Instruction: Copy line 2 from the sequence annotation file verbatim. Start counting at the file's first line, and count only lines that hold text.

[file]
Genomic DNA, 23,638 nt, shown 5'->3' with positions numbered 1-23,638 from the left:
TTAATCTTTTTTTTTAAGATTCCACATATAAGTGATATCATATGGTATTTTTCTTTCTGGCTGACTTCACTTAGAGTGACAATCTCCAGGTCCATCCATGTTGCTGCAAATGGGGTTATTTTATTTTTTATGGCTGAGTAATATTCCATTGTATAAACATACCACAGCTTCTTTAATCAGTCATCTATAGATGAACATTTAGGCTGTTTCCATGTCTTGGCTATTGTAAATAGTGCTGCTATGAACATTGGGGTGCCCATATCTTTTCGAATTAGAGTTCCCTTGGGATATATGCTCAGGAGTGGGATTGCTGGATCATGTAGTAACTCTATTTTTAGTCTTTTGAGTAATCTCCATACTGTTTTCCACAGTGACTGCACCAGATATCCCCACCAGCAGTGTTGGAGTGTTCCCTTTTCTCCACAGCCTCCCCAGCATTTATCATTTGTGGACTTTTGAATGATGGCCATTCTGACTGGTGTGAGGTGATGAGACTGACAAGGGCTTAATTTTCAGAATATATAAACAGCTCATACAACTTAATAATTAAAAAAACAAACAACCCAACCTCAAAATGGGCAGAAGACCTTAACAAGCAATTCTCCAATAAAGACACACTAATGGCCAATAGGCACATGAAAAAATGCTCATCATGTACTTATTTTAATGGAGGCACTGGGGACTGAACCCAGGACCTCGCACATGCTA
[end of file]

TTAATCTTTTTTTTTAAGATTCCACATATAAGTGATATCATATGGTATTTTTCTTTCTGGCTGACTTCACTTAGAGTGACAATCTCCAGGTCCATCCATGTTGCTGCAAATGGGGTTATTTTATTTTTTATGGCTGAGTAATATTCCATTGTATAAACATACCACAGCTTCTTTAATCAGTCATCTATAGATGAACATTTAGGCTGTTTCCATGTCTTGGCTATTGTAAATAGTGCTGCTATGAACATTGGGGTGCCCATATCTTTTCGAATTAGAGTTCCCTTGGGATATATGCTCAGGAGTGGGATTGCTGGATCATGTAGTAACTCTATTTTTAGTCTTTTGAGTAATCTCCATACTGTTTTCCACAGTGACTGCACCAGATATCCCCACCAGCAGTGTTGGAGTGTTCCCTTTTCTCCACAGCCTCCCCAGCATTTATCATTTGTGGACTTTTGAATGATGGCCATTCTGACTGGTGTGAGGTGATGAGACTGACAAGGGCTTAATTTTCAGAATATATAAACAGCTCATACAACTTAATAATTAAAAAAACAAACAACCCAACCTCAAAATGGGCAGAAGACCTTAACAAGCAATTCTCCAATAAAGACACACTAATGGCCAATAGGCACATGAAAAAATGCTCATCATGTACTTATTTTAATGGAGGCACTGGGGACTGAACCCAGGACCTCGCACATGCTA